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Impact Fellowship Blog

Israeli Culture-Hannah Stone

Israel is the Jewish State. 75% of the country is Jewish. Israeli schools operate Sunday through Thursday, not Monday through Friday, because Jewish holidays like Shabbat are national holidays. Hebrew is the most widely spoken language in the Holy Land. One is never far from a Synagogue or a Kosher restaurant. But what separates Israeli Culture from Jewish Culture in the Diaspora is how Jewish culture meshes with the other cultures in the region. The other day, we visited Shuk HaCarmel in Tel Aviv. There, we ate Ashkenazi babka, Mizrachi kubbeh, Yemeni jachnun, Sephardic burekas, Druze pita, and Arab kebab. Being in Israel has taught me so much about these other cultures and I now understand that the combination of them is what makes Israel so incredible.

We recently visited a Bedouin home and learned about their traditions and history. I loved watching them make coffee because it’s a very ceremonial process. After roasting the coffee beans, they grind the beans by hand to a rhythm, making coffee music. Different rhythms mean different things. Our host played coffee music with a rhythm meant for guests. A month ago, we ate dinner at a Druze home. While I saw familiar foods like hummus and pita, there were lots of new and delicious foods too. Our host taught us about the core Druze beliefs, such as reincarnation and Monotheism.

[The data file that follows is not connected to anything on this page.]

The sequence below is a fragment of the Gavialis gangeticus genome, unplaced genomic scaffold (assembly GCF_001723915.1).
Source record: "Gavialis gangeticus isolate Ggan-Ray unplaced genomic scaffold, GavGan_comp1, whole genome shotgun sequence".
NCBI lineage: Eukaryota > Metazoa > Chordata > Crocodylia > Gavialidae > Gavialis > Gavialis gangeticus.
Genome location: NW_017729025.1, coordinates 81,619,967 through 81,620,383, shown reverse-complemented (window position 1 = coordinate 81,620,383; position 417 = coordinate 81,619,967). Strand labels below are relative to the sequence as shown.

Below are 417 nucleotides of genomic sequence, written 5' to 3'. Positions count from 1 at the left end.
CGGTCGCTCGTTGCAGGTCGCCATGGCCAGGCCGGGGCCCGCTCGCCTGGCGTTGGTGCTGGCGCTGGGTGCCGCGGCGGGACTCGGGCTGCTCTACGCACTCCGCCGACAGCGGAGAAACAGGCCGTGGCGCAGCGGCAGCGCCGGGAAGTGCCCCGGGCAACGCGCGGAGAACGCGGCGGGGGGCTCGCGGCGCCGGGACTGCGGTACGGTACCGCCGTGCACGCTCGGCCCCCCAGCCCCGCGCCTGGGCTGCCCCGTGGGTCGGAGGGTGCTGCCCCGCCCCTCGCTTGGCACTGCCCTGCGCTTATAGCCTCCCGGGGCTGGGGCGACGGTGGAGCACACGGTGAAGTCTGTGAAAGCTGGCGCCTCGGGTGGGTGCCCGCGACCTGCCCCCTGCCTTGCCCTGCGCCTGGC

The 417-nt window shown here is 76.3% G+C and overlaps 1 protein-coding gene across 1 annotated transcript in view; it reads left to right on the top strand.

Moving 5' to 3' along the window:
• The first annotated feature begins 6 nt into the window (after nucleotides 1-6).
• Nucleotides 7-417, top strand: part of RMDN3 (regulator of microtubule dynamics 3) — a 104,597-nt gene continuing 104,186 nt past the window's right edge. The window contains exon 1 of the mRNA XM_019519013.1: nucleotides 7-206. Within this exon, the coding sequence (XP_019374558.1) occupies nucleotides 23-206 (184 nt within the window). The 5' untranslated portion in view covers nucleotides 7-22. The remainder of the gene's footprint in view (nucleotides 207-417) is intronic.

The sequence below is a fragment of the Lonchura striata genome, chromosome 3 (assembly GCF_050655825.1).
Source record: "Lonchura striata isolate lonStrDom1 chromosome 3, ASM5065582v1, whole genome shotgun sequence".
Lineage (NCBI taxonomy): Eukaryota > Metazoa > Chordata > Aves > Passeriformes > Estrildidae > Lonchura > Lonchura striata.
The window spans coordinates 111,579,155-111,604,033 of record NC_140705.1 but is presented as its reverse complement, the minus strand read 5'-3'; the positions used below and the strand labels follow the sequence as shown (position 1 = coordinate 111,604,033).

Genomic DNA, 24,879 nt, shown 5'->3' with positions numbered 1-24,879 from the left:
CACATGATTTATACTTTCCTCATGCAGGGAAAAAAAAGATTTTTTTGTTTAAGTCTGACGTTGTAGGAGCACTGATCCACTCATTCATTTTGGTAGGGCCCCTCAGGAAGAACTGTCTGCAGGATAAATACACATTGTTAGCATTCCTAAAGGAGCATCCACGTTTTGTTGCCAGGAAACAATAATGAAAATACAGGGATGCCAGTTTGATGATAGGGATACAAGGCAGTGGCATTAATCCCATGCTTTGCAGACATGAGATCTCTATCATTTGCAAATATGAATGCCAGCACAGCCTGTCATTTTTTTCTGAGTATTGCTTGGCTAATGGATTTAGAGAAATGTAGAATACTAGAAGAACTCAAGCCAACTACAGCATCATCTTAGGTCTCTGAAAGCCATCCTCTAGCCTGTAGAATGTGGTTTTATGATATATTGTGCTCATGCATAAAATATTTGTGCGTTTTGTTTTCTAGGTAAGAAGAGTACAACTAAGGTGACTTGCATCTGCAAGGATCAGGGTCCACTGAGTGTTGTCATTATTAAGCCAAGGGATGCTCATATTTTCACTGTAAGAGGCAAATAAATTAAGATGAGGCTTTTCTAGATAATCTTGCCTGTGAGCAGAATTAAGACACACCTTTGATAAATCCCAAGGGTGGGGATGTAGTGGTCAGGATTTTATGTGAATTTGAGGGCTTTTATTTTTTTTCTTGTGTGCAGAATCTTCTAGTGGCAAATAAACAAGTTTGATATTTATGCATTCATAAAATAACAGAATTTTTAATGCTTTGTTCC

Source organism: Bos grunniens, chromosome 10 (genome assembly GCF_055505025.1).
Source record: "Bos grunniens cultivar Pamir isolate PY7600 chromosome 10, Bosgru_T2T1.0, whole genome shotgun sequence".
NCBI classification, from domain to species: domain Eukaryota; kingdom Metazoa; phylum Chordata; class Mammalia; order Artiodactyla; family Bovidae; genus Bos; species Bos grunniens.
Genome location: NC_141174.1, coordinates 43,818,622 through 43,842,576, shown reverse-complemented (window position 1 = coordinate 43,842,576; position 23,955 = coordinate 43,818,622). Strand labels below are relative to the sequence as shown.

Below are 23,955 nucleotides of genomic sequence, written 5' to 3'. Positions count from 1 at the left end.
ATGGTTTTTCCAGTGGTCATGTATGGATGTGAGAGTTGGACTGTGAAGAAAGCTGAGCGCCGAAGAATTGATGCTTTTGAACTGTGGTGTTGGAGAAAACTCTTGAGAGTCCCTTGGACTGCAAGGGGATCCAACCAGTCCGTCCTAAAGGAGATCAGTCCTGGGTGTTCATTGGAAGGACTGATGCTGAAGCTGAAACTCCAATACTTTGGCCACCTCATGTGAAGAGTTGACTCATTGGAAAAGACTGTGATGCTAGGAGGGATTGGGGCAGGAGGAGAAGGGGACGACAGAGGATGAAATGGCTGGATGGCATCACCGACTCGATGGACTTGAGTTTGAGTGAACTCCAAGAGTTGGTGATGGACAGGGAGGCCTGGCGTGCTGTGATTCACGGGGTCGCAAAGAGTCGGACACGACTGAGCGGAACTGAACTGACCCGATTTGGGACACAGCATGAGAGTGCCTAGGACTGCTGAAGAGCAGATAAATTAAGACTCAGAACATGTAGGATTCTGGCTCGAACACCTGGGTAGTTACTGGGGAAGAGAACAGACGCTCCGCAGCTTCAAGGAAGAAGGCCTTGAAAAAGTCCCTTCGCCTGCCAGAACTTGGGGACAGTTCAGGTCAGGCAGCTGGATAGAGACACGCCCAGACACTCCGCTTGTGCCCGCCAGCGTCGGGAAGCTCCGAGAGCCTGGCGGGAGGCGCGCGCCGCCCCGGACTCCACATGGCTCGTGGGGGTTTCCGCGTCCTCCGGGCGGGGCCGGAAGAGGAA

Not only have I learned about different cultures in Israel, but I have also learned that Jewish culture is much different in Israel than it is in the US. While Reform and Conservative Jews are very common in the US, most people in Israel are either Orthodox or Secular. We have spent Shabbat in many different places, and it’s interesting to see how Shabbat in Tel Aviv and Jerusalem varies from Shabbat back home. At home, I usually just light candles, drink grape juice, eat challah, and continue working. Even in Tel Aviv, which is mostly secular, Shabbat has a much different feeling than the rest of the week. I can’t wait to experience Hanukkah in a few weeks because I have heard that it is celebrated much differently in Israel than it is in the US.

Hannah Stone